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News from Rufty-Holmes Senior Center

Center celebrates 20th year of operation
Dennis W. Streets, the Director of the N.C. Division of Aging and Adult Services, will address those gathered for Rufty-Holmes Senior Center’s 20th Anniversary Reception on Jan. 4. The reception will be held at 3 p.m. in the center’s Addie Rhem Morris Room. The public is invited.
Streets was appointed director of the division in 2006 upon the retirement of Karen Gotovvi. Formerly chief of the planning, budget and systems support section of the Division of Aging and Adult Services, he has also served as the coordinator of the Center for Aging Research and Educational Services (CARES) at the Jordan Institute for Families of the School of Social Work at UNC-Chapel Hill.
He has served as the executive director of a non-profit longterm care organization, worked with the Division of Social Services, and with one of the state’s Area Agencies on Aging over a span of 27 years in the field.
A big advocate for the role of senior centers in the aging network, Streets will acknowledge the leadership role of Rufty-Holmes among the state’s 163 centers.
Rufty-Holmes is the only nationally accredited senior center in North Carolina, and was the pilot center for the Division of Aging’s senior center certification program developed in 1999.
Rufty-Holmes opened its doors to participants for the first time on Jan. 4, 1988, at 1120 S. Boundary St. The center serves as a community focal point for aging resources as well as a provider of services designed to extend independent living and enrich the quality of life for local older adults.
Core services of the center include health and wellness programs, lifelong learning opportunities and forums for civic and social engagement.
Older adults can improve and maintain their physical, mental, and emotional health; acquire new knowledge and skills; experience increased involvement in community life; and enjoy enhanced life enrichment.
The center’s mission of promoting wellness and extending self-reliance and independent living of older adults benefits the whole community by lessening the need for older adults to be dependent on more acute care services. The Rowan County Senior Services Department is co-located at the center and provides assistance to older adults in need of transportation, in-home aid, adult day care, nutrition, home safety, and other community based services.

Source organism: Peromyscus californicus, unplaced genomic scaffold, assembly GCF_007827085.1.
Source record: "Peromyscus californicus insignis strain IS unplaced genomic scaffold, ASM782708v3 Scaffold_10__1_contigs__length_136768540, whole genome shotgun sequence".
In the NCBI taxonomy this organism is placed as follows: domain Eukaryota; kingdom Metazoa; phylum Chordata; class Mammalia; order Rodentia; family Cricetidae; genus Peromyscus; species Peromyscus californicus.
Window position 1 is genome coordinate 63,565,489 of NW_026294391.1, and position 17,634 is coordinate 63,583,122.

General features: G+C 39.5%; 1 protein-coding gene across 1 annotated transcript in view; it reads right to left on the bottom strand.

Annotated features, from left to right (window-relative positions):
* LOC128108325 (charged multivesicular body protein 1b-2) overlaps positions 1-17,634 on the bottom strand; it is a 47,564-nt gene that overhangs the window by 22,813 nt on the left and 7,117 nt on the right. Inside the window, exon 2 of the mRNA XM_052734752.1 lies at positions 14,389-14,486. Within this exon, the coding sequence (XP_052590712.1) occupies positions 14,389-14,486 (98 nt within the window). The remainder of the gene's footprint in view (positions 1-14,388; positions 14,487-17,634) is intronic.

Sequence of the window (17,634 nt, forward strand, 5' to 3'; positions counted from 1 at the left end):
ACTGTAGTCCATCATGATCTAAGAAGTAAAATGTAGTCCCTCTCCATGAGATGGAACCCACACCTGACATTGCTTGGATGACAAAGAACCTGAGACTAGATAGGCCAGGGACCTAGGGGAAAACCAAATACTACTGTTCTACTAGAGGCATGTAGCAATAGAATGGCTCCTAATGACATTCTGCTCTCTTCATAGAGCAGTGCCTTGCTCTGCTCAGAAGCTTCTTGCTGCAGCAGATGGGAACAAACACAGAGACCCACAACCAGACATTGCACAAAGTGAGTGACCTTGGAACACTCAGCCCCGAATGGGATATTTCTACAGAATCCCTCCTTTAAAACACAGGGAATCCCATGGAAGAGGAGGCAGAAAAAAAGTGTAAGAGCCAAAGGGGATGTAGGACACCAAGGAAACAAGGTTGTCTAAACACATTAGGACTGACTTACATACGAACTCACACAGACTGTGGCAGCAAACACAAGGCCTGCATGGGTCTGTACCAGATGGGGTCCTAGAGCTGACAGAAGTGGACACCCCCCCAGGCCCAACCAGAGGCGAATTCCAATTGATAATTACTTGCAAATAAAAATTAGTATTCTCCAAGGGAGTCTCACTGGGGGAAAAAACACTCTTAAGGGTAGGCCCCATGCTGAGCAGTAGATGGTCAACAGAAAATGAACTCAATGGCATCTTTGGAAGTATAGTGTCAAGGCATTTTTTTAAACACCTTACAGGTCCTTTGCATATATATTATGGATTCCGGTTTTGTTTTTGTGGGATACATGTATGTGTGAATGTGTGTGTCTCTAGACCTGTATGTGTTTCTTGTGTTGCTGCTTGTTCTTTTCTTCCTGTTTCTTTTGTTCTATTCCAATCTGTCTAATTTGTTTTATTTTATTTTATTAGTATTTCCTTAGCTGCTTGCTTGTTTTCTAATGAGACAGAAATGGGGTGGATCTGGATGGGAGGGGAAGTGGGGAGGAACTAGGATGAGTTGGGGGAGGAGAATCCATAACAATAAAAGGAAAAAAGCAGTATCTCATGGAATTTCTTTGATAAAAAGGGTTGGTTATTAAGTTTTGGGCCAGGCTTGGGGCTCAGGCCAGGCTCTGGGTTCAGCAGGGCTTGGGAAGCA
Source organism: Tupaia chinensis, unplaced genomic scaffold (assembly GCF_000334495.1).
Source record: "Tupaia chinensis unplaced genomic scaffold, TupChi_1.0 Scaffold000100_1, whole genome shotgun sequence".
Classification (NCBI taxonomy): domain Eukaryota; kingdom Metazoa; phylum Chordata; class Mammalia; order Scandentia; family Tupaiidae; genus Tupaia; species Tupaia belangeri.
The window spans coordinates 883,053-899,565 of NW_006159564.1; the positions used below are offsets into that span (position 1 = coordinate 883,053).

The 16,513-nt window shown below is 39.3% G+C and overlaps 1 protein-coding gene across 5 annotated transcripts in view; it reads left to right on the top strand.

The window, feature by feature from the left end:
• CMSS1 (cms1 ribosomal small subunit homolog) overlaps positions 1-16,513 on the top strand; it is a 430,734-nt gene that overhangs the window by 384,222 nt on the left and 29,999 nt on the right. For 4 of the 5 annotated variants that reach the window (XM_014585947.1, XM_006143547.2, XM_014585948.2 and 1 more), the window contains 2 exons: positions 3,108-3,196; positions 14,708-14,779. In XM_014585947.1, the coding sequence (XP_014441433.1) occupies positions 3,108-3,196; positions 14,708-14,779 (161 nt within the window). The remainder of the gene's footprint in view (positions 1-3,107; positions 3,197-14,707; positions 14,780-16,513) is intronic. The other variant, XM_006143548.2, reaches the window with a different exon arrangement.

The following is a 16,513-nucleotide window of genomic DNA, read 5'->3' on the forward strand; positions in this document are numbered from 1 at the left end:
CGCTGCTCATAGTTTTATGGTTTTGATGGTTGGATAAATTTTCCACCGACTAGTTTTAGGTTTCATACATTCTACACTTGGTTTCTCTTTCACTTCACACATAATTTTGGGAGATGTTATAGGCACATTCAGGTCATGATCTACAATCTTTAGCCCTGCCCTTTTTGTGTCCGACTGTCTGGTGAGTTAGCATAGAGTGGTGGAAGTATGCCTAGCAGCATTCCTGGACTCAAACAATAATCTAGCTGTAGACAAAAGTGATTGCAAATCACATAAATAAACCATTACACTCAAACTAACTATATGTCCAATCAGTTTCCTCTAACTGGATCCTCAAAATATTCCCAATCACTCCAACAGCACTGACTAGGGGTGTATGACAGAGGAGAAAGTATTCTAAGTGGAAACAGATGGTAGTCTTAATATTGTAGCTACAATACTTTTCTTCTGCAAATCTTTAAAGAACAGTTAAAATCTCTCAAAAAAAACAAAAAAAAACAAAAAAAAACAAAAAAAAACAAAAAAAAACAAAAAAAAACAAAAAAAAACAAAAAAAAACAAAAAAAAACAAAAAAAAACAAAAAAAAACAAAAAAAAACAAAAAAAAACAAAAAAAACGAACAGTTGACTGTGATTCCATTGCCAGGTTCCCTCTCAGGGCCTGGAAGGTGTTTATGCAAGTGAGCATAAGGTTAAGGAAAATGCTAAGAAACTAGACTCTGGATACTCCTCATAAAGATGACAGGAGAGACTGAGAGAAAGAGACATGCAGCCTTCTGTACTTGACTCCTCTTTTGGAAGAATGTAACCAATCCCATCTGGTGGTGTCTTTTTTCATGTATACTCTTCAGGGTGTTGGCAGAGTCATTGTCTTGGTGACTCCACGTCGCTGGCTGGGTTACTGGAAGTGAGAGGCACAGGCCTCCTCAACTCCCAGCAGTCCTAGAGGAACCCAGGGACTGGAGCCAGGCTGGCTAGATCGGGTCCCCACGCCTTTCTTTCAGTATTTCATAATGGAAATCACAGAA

Membership in the center has grown to more than 3,500 local older adults, with services being provided to an additional 1,500 non-members each year. Membership is free to Rowan County residents age 55 and older.
Rufty-Holmes Senior Center is named in memory of local residents Henry E. Rufty and Haden C. Holmes in appreciation of their families’ generous support during the fund-raising campaign to build the Center in 1987.
Rufty and Holmes were associated with county and city government here during the 1930s and ’40s. Their families’ gracious contributions, along with 6,000 other original donors, and help from the City of Salisbury and Rowan County, allowed for the construction of a new 10,000-square-foot multipurpose center 20 years ago.
Since that time, the center has been enlarged twice and is in the process of constructing its third addition which will bring the total size to 20,000 square feet.
Rufty-Holmes Senior Center is a local, non-profit, 501c3 organization with a governing board of directors comprised of center members. A member agency of the Rowan County United Way, funding for the center’s operation also comes from the County of Rowan, the City of Salisbury, the state of North Carolina, local municipalities, business partners, program fees, and private, tax-deductible contributions.
In addition to remarks by Streets, greetings will be given by representatives of the Centralina Area Agency on Aging, city and ccounty government, and the Rowan County United Way. Former board members associated with the development of the center and longtime participants will also be recognized.
The board will close the program with an announcement of its new strategic plan to guide the center’s direction over the next five years.
New arthritis exercise class offered
Rufty-Holmes Senior Center, 1120 S. Boundary St., will be offering a new exercise program designed for persons with arthritis beginning in January. 
The “People with Arthritis Can Exercise,” or PACE, is a special program developed by the Arthritis Foundation for persons who suffer from arthritis and related conditions.
For many years, it was thought that people with arthritis shouldn’t exercise because it would damage their joints. Today, however, physicians and therapists know that moderate physical activity can improve health without damaging joints.
PACE is an exercise program that uses gentle activities to help increase joint flexibility, range of motion, and maintain muscle strength. It also helps increase overall stamina. There are four components to each class: arthritis education, arthritis appropriate exercises, a fun activity and relaxation.
Instructors for the class have completed certification provided by the Arthritis Foundation.
A new six-week PACE class will begin Monday, Jan. 7, for interested older adults. The class will meet each 2-3 p.m. Monday and Thursday and will be taught by Cathy Ryerson and Susan Musselman of the senior center staff. The class is available at no cost to participants, being provided for through a state Health Promotion/Disease Prevention grant. Donations will be accepted to allow additional persons to participate. 
For more information or to enroll, inquire at the front desk of the center or call 704-216-7714.

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